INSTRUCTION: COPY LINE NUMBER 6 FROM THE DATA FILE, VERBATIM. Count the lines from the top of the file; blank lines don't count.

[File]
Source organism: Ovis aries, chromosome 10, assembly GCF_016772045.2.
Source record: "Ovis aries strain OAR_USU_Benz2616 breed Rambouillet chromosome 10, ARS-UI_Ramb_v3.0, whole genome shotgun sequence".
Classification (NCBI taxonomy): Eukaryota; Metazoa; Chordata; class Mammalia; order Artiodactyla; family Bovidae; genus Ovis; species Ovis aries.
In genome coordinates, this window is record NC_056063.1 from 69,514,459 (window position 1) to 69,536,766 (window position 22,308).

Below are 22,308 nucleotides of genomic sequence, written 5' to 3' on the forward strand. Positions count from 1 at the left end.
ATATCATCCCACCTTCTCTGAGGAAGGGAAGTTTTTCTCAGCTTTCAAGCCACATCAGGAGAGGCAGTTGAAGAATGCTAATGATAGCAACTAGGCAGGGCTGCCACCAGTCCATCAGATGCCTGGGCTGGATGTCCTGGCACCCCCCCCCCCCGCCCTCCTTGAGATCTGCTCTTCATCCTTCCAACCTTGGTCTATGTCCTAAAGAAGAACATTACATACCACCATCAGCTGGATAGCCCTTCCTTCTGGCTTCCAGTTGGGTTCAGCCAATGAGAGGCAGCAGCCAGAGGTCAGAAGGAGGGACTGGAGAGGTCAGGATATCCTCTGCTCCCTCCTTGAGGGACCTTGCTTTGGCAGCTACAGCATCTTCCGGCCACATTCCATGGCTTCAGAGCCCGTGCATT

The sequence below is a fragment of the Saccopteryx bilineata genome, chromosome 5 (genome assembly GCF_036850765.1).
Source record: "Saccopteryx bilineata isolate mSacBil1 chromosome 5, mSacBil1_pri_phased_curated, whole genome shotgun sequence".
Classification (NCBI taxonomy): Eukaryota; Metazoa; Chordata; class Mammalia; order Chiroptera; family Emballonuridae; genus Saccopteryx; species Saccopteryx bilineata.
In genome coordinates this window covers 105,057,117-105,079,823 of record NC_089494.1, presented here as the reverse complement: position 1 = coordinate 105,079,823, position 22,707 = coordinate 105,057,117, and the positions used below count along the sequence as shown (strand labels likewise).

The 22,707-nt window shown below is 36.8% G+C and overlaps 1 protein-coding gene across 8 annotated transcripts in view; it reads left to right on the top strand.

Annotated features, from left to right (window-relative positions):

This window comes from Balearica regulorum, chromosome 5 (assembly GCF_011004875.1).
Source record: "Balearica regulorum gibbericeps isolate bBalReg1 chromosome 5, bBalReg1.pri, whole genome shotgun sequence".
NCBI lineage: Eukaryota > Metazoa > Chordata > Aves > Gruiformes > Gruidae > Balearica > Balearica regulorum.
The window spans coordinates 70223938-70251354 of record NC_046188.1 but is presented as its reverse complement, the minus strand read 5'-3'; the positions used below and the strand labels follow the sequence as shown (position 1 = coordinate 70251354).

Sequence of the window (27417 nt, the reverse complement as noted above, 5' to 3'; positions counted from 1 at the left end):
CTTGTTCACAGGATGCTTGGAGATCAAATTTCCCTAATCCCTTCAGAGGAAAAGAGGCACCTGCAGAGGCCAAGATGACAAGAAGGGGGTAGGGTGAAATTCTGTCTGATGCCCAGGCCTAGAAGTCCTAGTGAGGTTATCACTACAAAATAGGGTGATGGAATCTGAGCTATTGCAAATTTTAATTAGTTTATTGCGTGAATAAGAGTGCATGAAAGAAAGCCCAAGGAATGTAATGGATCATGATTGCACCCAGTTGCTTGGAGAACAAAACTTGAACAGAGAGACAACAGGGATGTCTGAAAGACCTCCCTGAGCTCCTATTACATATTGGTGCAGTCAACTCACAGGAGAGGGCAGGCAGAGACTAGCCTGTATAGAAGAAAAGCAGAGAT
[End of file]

ATATCATCCCACCTTCTCTGAGGAAGGGAAGTTTTTCTCAGCTTTCAAGCCACATCAGGAGAGGCAGTTGAAGAATGCTAATGATAGCAACTAGGCAGGGCTGCCACCAGTCCATCAGATGCCTGGGCTGGATGTCCTGGCACCCCCCCCCCCCGCCCTCCTTGAGATCTGCTCTTCATCCTTCCAACCTTGGTCTATGTCCTAAAGAAGAACATTACATACCACCATCAGCTGGATAGCCCTTCCTTCTGGCTTCCAGTTGGGTTCAGCCAATGAGAGGCAGCAGCCAGAGGTCAGAAGGAGGGACTGGAGAGGTCAGGATATCCTCTGCTCCCTCCTTGAGGGACCTTGCTTTGGCAGCTACAGCATCTTCCGGCCACATTCCATGGCTTCAGAGCCCGTGCATT